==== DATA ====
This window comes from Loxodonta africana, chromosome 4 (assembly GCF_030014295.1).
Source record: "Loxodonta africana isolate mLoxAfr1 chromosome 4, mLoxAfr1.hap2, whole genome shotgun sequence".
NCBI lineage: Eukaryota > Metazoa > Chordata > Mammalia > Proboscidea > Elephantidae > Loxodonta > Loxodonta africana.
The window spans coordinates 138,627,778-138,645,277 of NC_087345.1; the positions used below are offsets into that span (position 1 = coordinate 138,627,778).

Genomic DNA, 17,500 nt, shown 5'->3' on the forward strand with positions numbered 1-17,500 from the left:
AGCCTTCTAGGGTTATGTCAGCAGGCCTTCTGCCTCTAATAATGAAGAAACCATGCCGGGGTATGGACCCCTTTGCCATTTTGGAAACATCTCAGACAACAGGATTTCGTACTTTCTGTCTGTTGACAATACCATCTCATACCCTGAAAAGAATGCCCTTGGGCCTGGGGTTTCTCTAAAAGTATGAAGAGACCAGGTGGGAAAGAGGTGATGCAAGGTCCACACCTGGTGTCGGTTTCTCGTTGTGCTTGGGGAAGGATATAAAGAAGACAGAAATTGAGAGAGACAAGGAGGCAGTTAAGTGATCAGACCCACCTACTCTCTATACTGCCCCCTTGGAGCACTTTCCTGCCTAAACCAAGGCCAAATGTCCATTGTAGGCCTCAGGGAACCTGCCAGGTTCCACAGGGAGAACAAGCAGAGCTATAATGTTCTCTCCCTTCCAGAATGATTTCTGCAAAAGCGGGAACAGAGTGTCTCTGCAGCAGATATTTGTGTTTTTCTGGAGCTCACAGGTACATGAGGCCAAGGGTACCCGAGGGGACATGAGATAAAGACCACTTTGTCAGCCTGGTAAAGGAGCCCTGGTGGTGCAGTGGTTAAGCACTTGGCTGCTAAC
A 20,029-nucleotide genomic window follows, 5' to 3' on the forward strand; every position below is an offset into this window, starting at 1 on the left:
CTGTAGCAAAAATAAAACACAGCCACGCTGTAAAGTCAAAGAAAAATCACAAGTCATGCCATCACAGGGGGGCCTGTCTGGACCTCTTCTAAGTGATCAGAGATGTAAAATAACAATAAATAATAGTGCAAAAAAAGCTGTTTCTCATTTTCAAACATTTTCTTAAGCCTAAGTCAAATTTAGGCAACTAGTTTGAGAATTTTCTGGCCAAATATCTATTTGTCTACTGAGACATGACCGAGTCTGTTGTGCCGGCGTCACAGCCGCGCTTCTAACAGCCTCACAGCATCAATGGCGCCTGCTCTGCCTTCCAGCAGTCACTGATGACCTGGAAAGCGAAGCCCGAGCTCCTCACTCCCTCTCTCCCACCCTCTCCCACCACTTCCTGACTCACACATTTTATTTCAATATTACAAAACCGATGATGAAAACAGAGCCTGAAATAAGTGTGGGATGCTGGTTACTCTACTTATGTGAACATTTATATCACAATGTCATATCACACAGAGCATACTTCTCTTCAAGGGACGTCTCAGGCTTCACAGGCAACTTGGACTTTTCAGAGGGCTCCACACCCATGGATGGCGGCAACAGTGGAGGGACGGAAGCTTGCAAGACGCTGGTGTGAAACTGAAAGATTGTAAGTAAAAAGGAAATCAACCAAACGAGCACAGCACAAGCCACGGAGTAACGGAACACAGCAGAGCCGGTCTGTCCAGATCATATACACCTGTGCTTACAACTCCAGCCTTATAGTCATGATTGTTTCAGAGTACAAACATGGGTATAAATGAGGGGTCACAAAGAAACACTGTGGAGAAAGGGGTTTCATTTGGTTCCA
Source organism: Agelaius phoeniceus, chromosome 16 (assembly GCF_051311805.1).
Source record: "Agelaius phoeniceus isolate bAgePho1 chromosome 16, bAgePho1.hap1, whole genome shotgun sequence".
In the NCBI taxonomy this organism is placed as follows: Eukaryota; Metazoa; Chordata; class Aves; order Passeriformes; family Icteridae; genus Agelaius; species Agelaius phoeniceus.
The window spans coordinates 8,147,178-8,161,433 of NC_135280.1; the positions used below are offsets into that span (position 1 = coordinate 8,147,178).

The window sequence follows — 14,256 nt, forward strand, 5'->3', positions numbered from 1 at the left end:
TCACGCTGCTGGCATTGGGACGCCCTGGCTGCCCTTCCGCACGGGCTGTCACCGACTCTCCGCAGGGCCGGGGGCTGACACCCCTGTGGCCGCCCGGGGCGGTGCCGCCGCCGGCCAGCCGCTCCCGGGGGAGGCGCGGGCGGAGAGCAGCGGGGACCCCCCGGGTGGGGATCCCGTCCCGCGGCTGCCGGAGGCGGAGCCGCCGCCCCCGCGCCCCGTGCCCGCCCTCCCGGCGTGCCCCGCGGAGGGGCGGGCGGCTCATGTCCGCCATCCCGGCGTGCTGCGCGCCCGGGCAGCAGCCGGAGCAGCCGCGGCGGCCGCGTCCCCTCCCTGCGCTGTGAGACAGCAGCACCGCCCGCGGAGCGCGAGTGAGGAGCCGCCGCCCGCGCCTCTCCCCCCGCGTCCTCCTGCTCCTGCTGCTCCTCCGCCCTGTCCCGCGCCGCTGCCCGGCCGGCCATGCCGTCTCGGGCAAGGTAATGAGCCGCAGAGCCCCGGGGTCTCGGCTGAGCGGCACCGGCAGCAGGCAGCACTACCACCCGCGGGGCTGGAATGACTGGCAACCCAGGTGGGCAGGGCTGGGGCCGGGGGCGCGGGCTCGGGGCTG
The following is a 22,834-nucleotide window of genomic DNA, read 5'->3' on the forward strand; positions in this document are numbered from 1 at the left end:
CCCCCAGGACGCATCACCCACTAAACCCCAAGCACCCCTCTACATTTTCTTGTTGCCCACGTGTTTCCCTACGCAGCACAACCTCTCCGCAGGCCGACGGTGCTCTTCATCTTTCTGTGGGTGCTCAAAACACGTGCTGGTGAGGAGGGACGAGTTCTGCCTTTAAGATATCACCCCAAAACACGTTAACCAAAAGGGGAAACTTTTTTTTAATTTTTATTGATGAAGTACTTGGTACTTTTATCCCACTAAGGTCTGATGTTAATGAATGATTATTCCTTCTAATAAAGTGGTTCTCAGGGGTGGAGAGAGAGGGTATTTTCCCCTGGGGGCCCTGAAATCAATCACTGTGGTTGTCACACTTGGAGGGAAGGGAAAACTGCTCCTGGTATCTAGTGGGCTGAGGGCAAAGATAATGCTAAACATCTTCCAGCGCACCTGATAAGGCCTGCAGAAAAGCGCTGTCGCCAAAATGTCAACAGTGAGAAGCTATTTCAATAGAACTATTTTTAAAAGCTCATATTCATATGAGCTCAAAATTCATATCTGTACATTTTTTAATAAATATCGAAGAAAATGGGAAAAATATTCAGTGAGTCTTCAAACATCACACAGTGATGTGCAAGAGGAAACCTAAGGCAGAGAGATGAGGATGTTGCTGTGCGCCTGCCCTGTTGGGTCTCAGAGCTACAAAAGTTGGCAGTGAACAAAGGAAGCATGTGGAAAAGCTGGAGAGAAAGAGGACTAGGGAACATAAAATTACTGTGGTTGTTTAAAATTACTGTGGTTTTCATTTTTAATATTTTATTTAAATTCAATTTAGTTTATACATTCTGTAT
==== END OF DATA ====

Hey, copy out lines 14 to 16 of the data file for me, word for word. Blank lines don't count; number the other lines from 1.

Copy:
TCACGCTGCTGGCATTGGGACGCCCTGGCTGCCCTTCCGCACGGGCTGTCACCGACTCTCCGCAGGGCCGGGGGCTGACACCCCTGTGGCCGCCCGGGGCGGTGCCGCCGCCGGCCAGCCGCTCCCGGGGGAGGCGCGGGCGGAGAGCAGCGGGGACCCCCCGGGTGGGGATCCCGTCCCGCGGCTGCCGGAGGCGGAGCCGCCGCCCCCGCGCCCCGTGCCCGCCCTCCCGGCGTGCCCCGCGGAGGGGCGGGCGGCTCATGTCCGCCATCCCGGCGTGCTGCGCGCCCGGGCAGCAGCCGGAGCAGCCGCGGCGGCCGCGTCCCCTCCCTGCGCTGTGAGACAGCAGCACCGCCCGCGGAGCGCGAGTGAGGAGCCGCCGCCCGCGCCTCTCCCCCCGCGTCCTCCTGCTCCTGCTGCTCCTCCGCCCTGTCCCGCGCCGCTGCCCGGCCGGCCATGCCGTCTCGGGCAAGGTAATGAGCCGCAGAGCCCCGGGGTCTCGGCTGAGCGGCACCGGCAGCAGGCAGCACTACCACCCGCGGGGCTGGAATGACTGGCAACCCAGGTGGGCAGGGCTGGGGCCGGGGGCGCGGGCTCGGGGCTG
The following is a 22,834-nucleotide window of genomic DNA, read 5'->3' on the forward strand; positions in this document are numbered from 1 at the left end:
CCCCCAGGACGCATCACCCACTAAACCCCAAGCACCCCTCTACATTTTCTTGTTGCCCACGTGTTTCCCTACGCAGCACAACCTCTCCGCAGGCCGACGGTGCTCTTCATCTTTCTGTGGGTGCTCAAAACACGTGCTGGTGAGGAGGGACGAGTTCTGCCTTTAAGATATCACCCCAAAACACGTTAACCAAAAGGGGAAACTTTTTTTTAATTTTTATTGATGAAGTACTTGGTACTTTTATCCCACTAAGGTCTGATGTTAATGAATGATTATTCCTTCTAATAAAGTGGTTCTCAGGGGTGGAGAGAGAGGGTATTTTCCCCTGGGGGCCCTGAAATCAATCACTGTGGTTGTCACACTTGGAGGGAAGGGAAAACTGCTCCTGGTATCTAGTGGGCTGAGGGCAAAGATAATGCTAAACATCTTCCAGCGCACCTGATAAGGCCTGCAGAAAAGCGCTGTCGCCAAAATGTCAACAGTGAGAAGCTATTTCAATAGAACTATTTTTAAAAGCTCATATTCATATGAGCTCAAAATTCATATCTGTACATTTTTTAATAAATATCGAAGAAAATGGGAAAAATATTCAGTGAGTCTTCAAACATCACACAGTGATGTGCAAGAGGAAACCTAAGGCAGAGAGATGAGGATGTTGCTGTGCGCCTGCCCTGTTGGGTCTCAGAGCTACAAAAGTTGGCAGTGAACAAAGGAAGCATGTGGAAAAGCTGGAGAGAAAGAGGACTAGGGAACATAAAATTACTGTGGTTGTTTAAAATTACTGTGGTTTTCATTTTTAATATTTTATTTAAATTCAATTTAGTTTATACATTCTGTAT